First off today an apology to the young RMIT student to which the two images below belong. Currently on display within level ten of the RMIT Design Hub building, the scheme below is one of many works conceived by this years crop of students. With no visible student name of number, we can't credit this design to any particular student...so if any information is forwarded, Urban Melbourne will be happy to publish the details.
On the student creation, it's envisaged as an integrated transport hub catering principally toward the movement of freight. Air, sea, rail and road transport options are incorporated into the design located on the current Toll Automotive dock which meets Williamstown Road. With an associated hotel, office building and public transport station, it surely is a grand design.
Now Urban Melbourne wouldn't be so daft as to critique this particular design, yet it does provide a visual context as to the article that will follow.
As recently as July media reports suggested the possibility of an airport being built within Melbourne's Docklands area. According to the Herald Sun the suitably named Outer Suburban/Interface Services and Development Committee, made up of three Liberal and two Labor MPs, urged the Victorian Government to consider a city airport (in many ways quite similar to London City Airport) which would "Better service low-cost segments of the aviation market." Further "The committee believes that a Melbourne City Airport could be a useful ... particularly for commuter-type domestic flights and short-haul international flights such as to New Zealand."
The committee report stated "Such an airport could be a useful addition as part of a comprehensive brownfield redevelopment area near the centre of Melbourne, such as Docklands," said the report, which was handed down during June.
Given the stupendous size and expense of such a venture, what would be the inhibiting factors for this city airport....aside from common sense?
So the Docklands airport notion has been dispelled as the random musings of a committee justifying their existence. Now for the crux of the article, rather than ideas of folly would it not be more appropriate to invest in a rail link to Melbourne Airport, but also further study the eventual relocation of the Port of Melbourne?
This is very much a long term stance yet the initial planning has been done. The Port of Hastings has already been earmarked as a major future container port, as has a section of land between Point Wilson and Werribee South. At what point would common sense suggest Avalon as a contender where Avalon Airport owner Linfox Group has for a long period of time trumpeted their desire to turn the facility into a freight hub amalgamating rail, air and sea movements.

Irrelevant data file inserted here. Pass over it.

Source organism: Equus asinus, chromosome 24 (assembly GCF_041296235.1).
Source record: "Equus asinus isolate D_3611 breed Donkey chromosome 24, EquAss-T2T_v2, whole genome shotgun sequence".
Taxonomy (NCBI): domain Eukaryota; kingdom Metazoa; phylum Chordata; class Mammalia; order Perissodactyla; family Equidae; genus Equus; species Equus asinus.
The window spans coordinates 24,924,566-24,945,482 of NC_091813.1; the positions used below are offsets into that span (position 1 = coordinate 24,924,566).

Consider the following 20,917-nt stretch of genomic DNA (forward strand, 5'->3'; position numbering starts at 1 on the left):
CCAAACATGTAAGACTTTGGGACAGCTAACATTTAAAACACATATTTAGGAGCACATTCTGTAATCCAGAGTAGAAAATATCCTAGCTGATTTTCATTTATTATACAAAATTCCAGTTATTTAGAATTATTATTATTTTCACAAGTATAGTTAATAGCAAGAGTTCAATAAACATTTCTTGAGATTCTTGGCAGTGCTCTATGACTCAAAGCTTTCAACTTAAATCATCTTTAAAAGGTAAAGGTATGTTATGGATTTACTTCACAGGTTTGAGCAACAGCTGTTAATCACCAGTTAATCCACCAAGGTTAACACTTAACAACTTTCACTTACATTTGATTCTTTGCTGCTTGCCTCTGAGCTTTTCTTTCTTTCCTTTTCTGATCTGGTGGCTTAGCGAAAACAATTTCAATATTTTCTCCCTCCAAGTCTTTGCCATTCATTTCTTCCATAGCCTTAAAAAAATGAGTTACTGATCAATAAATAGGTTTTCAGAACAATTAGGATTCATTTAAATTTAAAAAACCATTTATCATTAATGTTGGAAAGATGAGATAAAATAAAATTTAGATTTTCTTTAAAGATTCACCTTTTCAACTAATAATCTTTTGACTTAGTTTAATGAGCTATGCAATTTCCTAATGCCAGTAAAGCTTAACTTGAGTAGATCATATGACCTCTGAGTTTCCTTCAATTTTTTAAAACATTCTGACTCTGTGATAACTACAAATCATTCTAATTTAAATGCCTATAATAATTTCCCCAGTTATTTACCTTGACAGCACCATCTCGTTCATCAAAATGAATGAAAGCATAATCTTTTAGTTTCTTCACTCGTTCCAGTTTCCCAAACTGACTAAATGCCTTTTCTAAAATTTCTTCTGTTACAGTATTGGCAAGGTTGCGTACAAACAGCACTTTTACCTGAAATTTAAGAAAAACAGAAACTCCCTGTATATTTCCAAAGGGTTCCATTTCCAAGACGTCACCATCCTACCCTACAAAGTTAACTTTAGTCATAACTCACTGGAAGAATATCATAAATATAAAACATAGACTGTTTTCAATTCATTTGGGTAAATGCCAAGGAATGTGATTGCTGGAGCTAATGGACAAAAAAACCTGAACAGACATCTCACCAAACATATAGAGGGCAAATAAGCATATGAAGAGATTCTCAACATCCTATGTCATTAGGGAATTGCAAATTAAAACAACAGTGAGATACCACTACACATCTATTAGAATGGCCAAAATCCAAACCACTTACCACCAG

Throw in pending developments such as Salta Group's inland ports at Altona and Lyndhurst which are essentially integrated freight logistics, container handling, storage and distribution centres along with the mooted south eastern airport and a picture is starting to emerge of a future outer metropolitan arc of infrastructure designed to handle Melbourne ever burgeoning freight movements. At either end of this arc may just be Melbourne's two international ports.
Could the way forward be a model where cumbersome shipping, freight and associated industry are one the urban periphery - on the outside looking in? This is of course diametrically opposed to the current model where Port of Melbourne (and the notion of a city airport) are at the heart of Melbourne, causing some metaphorical heartburn I might add.
Consider this - amazingly enough the image above will one day be dominated by high density housing and commercial use, in effect creating a megatropolis from Footscray to Fishermans Bend. Gone will be the Port of Melbourne, in its place swathes of new development land which could soak up Melbourne's burgeoning population over not years but decades. Port Melbourne, Docklands, Southbank, Fishermans Bend and E-gate are examples of existing and future examples of mixed purpose development over what was formerly industrial land in order to assist an expanding central Melbourne.
Freight would be efficiently distributed to transport centres without having to traverse inner urban areas, a larger percentage of the population would live closer to Melbourne's CBD allowing for decreased use of private vehicles and a decrease in inner Melbourne truck journeys alleviating to a degree strains on current road infrastructure. More people living within a certain radius of the CBD suggests that public transport would benefit due to economies of scale involved - high frequency services for a high density population...and so I could continue on and on.
Now some will suggest this is pie in the sky material, but certainly not as whimsical as an airport based within the City of Melbourne. The initial steps in identifying the long term shift of Port of Melbourne have been taken, whether it occurs in our lifetime is another question.